THE HISTORICAL RECORDS indicate that Rwanda's first inhabitants were the Twa, hunters and gatherers related to cave-dwelling pygmies. They were followed from the south by the agriculturalist Hutu, with Bantu features including woolly hair, broad noses, dark skin, and full lips. During the sixteenth century, the Tutsi—very slender and tall, straight-nosed, and light brown in complexion—arrived from the north, perhaps from Ethiopia, in a migration that appears to have been gradual and mostly peaceful. Throughout their history, the three groups spoke the same language, shared the same territory, followed the same traditions, and even acknowledged the same king (the Mwami). Over the years, however, the Tutsi cattle ranchers emerged as an aristocratic elite, the Hutu farmers as commoners, and the Twa as potters and entertainers who were generally held in low regard by the other groups.
When German explorers first entered the country in 1894, Rwanda— “the land of a thousand hills”—was a growing and expansive empire. Only a few neighboring peoples were as strong or stronger than Rwanda. It also is true that precolonial Rwanda was one of the most centralized and rigidly stratified societies in the Great Lakes region of east central Africa. In this vertically structured society, Hutu peasants were, for all practical purposes, now on the lowest rung of the ladder, socially, economically, and politically (given the Twa's diminishing numbers). Though Hutus represented about 85 percent of a total population estimated at 2 million at the turn of the twentieth century, power, status, and wealth were generally in the hands of the Tutsi—a minority accounting for a bit less than 15 percent of the population. 1 Rather than ethnic categories, the early conceptions of “Hutu” and “Tutsi” conveyed class status, since power and prestige in Rwanda depended on possession of cattle.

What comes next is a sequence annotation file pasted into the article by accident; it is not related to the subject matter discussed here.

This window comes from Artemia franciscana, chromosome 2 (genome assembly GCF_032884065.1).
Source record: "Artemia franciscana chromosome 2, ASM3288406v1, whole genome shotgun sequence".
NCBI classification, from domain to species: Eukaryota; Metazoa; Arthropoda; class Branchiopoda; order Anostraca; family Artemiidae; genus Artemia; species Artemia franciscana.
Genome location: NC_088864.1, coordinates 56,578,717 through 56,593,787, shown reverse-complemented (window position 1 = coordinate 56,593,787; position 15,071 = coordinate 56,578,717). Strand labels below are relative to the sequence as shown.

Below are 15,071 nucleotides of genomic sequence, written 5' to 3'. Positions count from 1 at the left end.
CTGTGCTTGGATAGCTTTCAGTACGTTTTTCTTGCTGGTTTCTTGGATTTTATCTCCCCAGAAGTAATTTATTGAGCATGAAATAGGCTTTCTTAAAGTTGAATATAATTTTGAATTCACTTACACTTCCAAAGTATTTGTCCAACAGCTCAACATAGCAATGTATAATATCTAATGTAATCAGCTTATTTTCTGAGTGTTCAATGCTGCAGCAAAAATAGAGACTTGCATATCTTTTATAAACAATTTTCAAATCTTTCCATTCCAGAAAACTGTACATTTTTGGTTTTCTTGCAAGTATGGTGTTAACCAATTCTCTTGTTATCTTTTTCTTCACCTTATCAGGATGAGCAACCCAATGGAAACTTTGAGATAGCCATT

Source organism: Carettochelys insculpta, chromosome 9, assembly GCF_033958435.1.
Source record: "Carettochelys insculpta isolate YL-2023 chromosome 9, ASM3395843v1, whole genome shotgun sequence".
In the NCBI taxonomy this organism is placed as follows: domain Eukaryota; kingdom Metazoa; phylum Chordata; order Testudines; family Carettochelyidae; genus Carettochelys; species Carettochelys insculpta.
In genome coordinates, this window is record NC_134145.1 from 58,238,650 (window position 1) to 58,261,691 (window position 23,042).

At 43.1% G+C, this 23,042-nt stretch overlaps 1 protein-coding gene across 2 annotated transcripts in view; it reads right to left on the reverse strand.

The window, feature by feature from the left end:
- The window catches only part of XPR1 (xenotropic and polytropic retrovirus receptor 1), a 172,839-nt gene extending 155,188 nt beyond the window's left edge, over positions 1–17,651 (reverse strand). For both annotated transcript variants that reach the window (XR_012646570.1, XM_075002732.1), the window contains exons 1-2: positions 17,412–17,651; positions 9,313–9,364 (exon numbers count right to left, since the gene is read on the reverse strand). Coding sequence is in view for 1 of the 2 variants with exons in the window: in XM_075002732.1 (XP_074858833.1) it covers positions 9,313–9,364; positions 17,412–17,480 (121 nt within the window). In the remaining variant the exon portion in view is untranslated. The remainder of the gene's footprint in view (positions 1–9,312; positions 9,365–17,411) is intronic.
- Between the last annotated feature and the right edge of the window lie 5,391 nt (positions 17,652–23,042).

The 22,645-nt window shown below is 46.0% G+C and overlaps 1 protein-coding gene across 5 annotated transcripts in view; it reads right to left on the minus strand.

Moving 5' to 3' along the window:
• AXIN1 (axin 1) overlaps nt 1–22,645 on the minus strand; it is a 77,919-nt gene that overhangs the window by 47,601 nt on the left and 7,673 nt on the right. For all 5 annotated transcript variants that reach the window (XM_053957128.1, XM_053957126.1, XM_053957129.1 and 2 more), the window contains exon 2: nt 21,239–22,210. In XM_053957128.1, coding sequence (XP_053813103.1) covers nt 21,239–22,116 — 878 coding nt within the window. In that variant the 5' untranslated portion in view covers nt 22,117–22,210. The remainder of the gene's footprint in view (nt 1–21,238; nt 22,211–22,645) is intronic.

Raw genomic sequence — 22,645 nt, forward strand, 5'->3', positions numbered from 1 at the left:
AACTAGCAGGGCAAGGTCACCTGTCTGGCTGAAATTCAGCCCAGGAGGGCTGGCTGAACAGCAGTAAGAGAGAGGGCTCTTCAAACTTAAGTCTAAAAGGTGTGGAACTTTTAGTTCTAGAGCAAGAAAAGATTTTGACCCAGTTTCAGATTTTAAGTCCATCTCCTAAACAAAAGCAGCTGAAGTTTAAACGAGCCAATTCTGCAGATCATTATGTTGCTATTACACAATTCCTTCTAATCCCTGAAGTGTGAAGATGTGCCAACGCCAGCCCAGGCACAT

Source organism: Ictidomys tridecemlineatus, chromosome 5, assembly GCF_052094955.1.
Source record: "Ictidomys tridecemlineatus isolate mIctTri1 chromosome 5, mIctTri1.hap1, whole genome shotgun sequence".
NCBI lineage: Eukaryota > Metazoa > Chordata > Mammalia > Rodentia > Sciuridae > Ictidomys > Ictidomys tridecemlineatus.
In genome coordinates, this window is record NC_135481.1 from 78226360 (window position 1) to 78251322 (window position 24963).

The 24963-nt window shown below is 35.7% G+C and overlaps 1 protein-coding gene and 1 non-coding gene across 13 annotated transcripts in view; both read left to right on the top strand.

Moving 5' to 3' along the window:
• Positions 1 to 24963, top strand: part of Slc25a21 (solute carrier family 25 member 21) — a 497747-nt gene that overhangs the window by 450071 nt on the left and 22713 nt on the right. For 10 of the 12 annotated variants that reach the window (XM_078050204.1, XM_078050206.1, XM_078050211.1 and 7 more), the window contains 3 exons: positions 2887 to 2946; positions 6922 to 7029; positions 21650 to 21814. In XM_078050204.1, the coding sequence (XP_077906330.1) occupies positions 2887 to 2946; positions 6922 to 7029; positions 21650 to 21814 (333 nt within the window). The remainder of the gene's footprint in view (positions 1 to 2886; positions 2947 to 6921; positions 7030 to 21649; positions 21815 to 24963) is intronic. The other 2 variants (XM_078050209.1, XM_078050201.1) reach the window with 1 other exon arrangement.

Inequality was inscribed in the differential treatment accorded to each group and, as a result, the potential for conflict certainly existed between